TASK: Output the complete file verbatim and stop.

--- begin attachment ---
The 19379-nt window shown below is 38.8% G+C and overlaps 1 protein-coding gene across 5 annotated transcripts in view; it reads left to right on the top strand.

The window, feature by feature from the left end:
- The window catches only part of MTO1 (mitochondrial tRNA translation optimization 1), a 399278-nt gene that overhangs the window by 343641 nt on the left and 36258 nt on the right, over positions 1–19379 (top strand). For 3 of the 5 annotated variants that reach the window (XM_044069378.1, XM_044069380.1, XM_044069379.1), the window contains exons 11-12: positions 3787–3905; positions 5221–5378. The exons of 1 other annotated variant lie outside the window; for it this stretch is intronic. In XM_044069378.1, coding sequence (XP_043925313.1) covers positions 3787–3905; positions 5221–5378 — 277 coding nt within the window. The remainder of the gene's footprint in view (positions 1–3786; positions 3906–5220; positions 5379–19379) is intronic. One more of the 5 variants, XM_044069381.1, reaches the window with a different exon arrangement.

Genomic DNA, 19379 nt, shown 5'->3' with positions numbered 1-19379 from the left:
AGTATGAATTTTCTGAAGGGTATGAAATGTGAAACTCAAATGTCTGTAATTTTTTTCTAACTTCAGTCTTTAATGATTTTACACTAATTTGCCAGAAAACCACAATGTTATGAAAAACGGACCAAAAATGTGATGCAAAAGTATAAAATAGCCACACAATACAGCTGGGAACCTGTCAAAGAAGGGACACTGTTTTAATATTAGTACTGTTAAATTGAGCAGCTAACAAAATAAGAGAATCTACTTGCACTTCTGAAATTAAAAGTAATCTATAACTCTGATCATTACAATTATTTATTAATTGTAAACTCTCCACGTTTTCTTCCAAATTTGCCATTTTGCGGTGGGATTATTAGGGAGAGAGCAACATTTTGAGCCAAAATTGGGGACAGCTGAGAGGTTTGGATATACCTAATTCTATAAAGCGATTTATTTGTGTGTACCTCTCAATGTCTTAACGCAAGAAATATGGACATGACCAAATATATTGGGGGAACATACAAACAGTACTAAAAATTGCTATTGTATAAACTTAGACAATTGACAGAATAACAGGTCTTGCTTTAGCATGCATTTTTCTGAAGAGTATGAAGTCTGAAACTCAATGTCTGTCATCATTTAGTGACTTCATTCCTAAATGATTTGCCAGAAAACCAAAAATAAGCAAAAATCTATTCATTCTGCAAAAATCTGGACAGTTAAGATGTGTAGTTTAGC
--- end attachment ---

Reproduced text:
The 19379-nt window shown below is 38.8% G+C and overlaps 1 protein-coding gene across 5 annotated transcripts in view; it reads left to right on the top strand.

The window, feature by feature from the left end:
- The window catches only part of MTO1 (mitochondrial tRNA translation optimization 1), a 399278-nt gene that overhangs the window by 343641 nt on the left and 36258 nt on the right, over positions 1–19379 (top strand). For 3 of the 5 annotated variants that reach the window (XM_044069378.1, XM_044069380.1, XM_044069379.1), the window contains exons 11-12: positions 3787–3905; positions 5221–5378. The exons of 1 other annotated variant lie outside the window; for it this stretch is intronic. In XM_044069378.1, coding sequence (XP_043925313.1) covers positions 3787–3905; positions 5221–5378 — 277 coding nt within the window. The remainder of the gene's footprint in view (positions 1–3786; positions 3906–5220; positions 5379–19379) is intronic. One more of the 5 variants, XM_044069381.1, reaches the window with a different exon arrangement.

Genomic DNA, 19379 nt, shown 5'->3' with positions numbered 1-19379 from the left:
AGTATGAATTTTCTGAAGGGTATGAAATGTGAAACTCAAATGTCTGTAATTTTTTTCTAACTTCAGTCTTTAATGATTTTACACTAATTTGCCAGAAAACCACAATGTTATGAAAAACGGACCAAAAATGTGATGCAAAAGTATAAAATAGCCACACAATACAGCTGGGAACCTGTCAAAGAAGGGACACTGTTTTAATATTAGTACTGTTAAATTGAGCAGCTAACAAAATAAGAGAATCTACTTGCACTTCTGAAATTAAAAGTAATCTATAACTCTGATCATTACAATTATTTATTAATTGTAAACTCTCCACGTTTTCTTCCAAATTTGCCATTTTGCGGTGGGATTATTAGGGAGAGAGCAACATTTTGAGCCAAAATTGGGGACAGCTGAGAGGTTTGGATATACCTAATTCTATAAAGCGATTTATTTGTGTGTACCTCTCAATGTCTTAACGCAAGAAATATGGACATGACCAAATATATTGGGGGAACATACAAACAGTACTAAAAATTGCTATTGTATAAACTTAGACAATTGACAGAATAACAGGTCTTGCTTTAGCATGCATTTTTCTGAAGAGTATGAAGTCTGAAACTCAATGTCTGTCATCATTTAGTGACTTCATTCCTAAATGATTTGCCAGAAAACCAAAAATAAGCAAAAATCTATTCATTCTGCAAAAATCTGGACAGTTAAGATGTGTAGTTTAGC